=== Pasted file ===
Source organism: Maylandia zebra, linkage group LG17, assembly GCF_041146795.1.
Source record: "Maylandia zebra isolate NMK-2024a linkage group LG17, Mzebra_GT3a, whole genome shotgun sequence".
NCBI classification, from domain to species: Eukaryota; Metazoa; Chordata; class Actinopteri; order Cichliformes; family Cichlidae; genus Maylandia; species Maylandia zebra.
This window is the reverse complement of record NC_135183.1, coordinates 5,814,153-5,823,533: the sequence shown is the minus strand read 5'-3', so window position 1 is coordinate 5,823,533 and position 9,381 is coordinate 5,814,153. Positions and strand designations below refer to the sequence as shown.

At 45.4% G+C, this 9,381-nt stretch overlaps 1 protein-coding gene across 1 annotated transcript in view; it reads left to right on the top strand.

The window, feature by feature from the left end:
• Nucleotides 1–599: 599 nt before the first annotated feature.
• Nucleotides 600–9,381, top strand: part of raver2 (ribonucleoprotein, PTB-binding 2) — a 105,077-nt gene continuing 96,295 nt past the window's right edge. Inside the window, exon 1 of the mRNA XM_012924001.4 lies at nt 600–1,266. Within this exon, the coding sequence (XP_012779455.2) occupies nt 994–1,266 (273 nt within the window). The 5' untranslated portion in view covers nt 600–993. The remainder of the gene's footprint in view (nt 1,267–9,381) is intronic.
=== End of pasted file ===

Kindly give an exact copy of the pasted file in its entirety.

Source organism: Maylandia zebra, linkage group LG17, assembly GCF_041146795.1.
Source record: "Maylandia zebra isolate NMK-2024a linkage group LG17, Mzebra_GT3a, whole genome shotgun sequence".
NCBI classification, from domain to species: Eukaryota; Metazoa; Chordata; class Actinopteri; order Cichliformes; family Cichlidae; genus Maylandia; species Maylandia zebra.
This window is the reverse complement of record NC_135183.1, coordinates 5,814,153-5,823,533: the sequence shown is the minus strand read 5'-3', so window position 1 is coordinate 5,823,533 and position 9,381 is coordinate 5,814,153. Positions and strand designations below refer to the sequence as shown.

At 45.4% G+C, this 9,381-nt stretch overlaps 1 protein-coding gene across 1 annotated transcript in view; it reads left to right on the top strand.

The window, feature by feature from the left end:
• Nucleotides 1–599: 599 nt before the first annotated feature.
• Nucleotides 600–9,381, top strand: part of raver2 (ribonucleoprotein, PTB-binding 2) — a 105,077-nt gene continuing 96,295 nt past the window's right edge. Inside the window, exon 1 of the mRNA XM_012924001.4 lies at nt 600–1,266. Within this exon, the coding sequence (XP_012779455.2) occupies nt 994–1,266 (273 nt within the window). The 5' untranslated portion in view covers nt 600–993. The remainder of the gene's footprint in view (nt 1,267–9,381) is intronic.